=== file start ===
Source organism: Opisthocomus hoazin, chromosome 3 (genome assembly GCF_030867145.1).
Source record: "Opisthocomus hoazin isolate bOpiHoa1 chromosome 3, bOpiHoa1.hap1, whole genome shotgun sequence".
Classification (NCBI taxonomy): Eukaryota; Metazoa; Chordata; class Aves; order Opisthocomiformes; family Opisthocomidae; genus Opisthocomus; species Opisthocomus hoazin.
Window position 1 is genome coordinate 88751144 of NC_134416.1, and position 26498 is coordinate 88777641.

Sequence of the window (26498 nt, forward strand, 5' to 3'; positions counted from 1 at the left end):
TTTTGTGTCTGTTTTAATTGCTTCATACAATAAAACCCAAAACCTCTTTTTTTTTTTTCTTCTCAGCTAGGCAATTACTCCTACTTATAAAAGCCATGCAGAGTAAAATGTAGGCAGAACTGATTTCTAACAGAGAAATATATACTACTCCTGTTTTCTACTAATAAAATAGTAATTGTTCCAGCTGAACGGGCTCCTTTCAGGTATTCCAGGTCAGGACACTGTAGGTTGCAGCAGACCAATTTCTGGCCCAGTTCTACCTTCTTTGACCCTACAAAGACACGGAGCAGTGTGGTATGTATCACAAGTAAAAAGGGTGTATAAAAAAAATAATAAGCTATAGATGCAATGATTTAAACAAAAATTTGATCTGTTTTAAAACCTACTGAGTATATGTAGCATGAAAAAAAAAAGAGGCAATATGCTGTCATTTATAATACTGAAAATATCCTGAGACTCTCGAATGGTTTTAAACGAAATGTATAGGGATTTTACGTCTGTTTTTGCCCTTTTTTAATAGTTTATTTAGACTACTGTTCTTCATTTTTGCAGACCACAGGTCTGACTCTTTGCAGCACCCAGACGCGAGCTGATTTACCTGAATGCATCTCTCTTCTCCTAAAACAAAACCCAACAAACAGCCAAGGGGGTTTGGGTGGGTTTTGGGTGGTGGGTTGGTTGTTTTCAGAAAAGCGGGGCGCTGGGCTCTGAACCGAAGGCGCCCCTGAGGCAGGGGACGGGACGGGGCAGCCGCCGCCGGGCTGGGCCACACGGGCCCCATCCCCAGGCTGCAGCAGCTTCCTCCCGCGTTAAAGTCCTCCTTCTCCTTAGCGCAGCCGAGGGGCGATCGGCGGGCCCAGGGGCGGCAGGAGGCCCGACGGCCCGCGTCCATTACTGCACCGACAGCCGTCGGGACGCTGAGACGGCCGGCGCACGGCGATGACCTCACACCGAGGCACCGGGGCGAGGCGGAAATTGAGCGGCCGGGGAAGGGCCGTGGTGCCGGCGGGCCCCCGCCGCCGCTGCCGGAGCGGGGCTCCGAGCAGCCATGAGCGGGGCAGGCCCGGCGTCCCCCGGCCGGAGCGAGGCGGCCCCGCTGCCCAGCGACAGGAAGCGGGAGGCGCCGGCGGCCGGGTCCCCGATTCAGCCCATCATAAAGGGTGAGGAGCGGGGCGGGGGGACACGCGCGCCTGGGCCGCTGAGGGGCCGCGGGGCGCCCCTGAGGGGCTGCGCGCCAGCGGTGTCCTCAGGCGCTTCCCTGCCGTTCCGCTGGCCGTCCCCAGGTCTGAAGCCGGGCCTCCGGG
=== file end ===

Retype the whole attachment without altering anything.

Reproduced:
Source organism: Opisthocomus hoazin, chromosome 3 (genome assembly GCF_030867145.1).
Source record: "Opisthocomus hoazin isolate bOpiHoa1 chromosome 3, bOpiHoa1.hap1, whole genome shotgun sequence".
Classification (NCBI taxonomy): Eukaryota; Metazoa; Chordata; class Aves; order Opisthocomiformes; family Opisthocomidae; genus Opisthocomus; species Opisthocomus hoazin.
Window position 1 is genome coordinate 88751144 of NC_134416.1, and position 26498 is coordinate 88777641.

Sequence of the window (26498 nt, forward strand, 5' to 3'; positions counted from 1 at the left end):
TTTTGTGTCTGTTTTAATTGCTTCATACAATAAAACCCAAAACCTCTTTTTTTTTTTTCTTCTCAGCTAGGCAATTACTCCTACTTATAAAAGCCATGCAGAGTAAAATGTAGGCAGAACTGATTTCTAACAGAGAAATATATACTACTCCTGTTTTCTACTAATAAAATAGTAATTGTTCCAGCTGAACGGGCTCCTTTCAGGTATTCCAGGTCAGGACACTGTAGGTTGCAGCAGACCAATTTCTGGCCCAGTTCTACCTTCTTTGACCCTACAAAGACACGGAGCAGTGTGGTATGTATCACAAGTAAAAAGGGTGTATAAAAAAAATAATAAGCTATAGATGCAATGATTTAAACAAAAATTTGATCTGTTTTAAAACCTACTGAGTATATGTAGCATGAAAAAAAAAAGAGGCAATATGCTGTCATTTATAATACTGAAAATATCCTGAGACTCTCGAATGGTTTTAAACGAAATGTATAGGGATTTTACGTCTGTTTTTGCCCTTTTTTAATAGTTTATTTAGACTACTGTTCTTCATTTTTGCAGACCACAGGTCTGACTCTTTGCAGCACCCAGACGCGAGCTGATTTACCTGAATGCATCTCTCTTCTCCTAAAACAAAACCCAACAAACAGCCAAGGGGGTTTGGGTGGGTTTTGGGTGGTGGGTTGGTTGTTTTCAGAAAAGCGGGGCGCTGGGCTCTGAACCGAAGGCGCCCCTGAGGCAGGGGACGGGACGGGGCAGCCGCCGCCGGGCTGGGCCACACGGGCCCCATCCCCAGGCTGCAGCAGCTTCCTCCCGCGTTAAAGTCCTCCTTCTCCTTAGCGCAGCCGAGGGGCGATCGGCGGGCCCAGGGGCGGCAGGAGGCCCGACGGCCCGCGTCCATTACTGCACCGACAGCCGTCGGGACGCTGAGACGGCCGGCGCACGGCGATGACCTCACACCGAGGCACCGGGGCGAGGCGGAAATTGAGCGGCCGGGGAAGGGCCGTGGTGCCGGCGGGCCCCCGCCGCCGCTGCCGGAGCGGGGCTCCGAGCAGCCATGAGCGGGGCAGGCCCGGCGTCCCCCGGCCGGAGCGAGGCGGCCCCGCTGCCCAGCGACAGGAAGCGGGAGGCGCCGGCGGCCGGGTCCCCGATTCAGCCCATCATAAAGGGTGAGGAGCGGGGCGGGGGGACACGCGCGCCTGGGCCGCTGAGGGGCCGCGGGGCGCCCCTGAGGGGCTGCGCGCCAGCGGTGTCCTCAGGCGCTTCCCTGCCGTTCCGCTGGCCGTCCCCAGGTCTGAAGCCGGGCCTCCGGG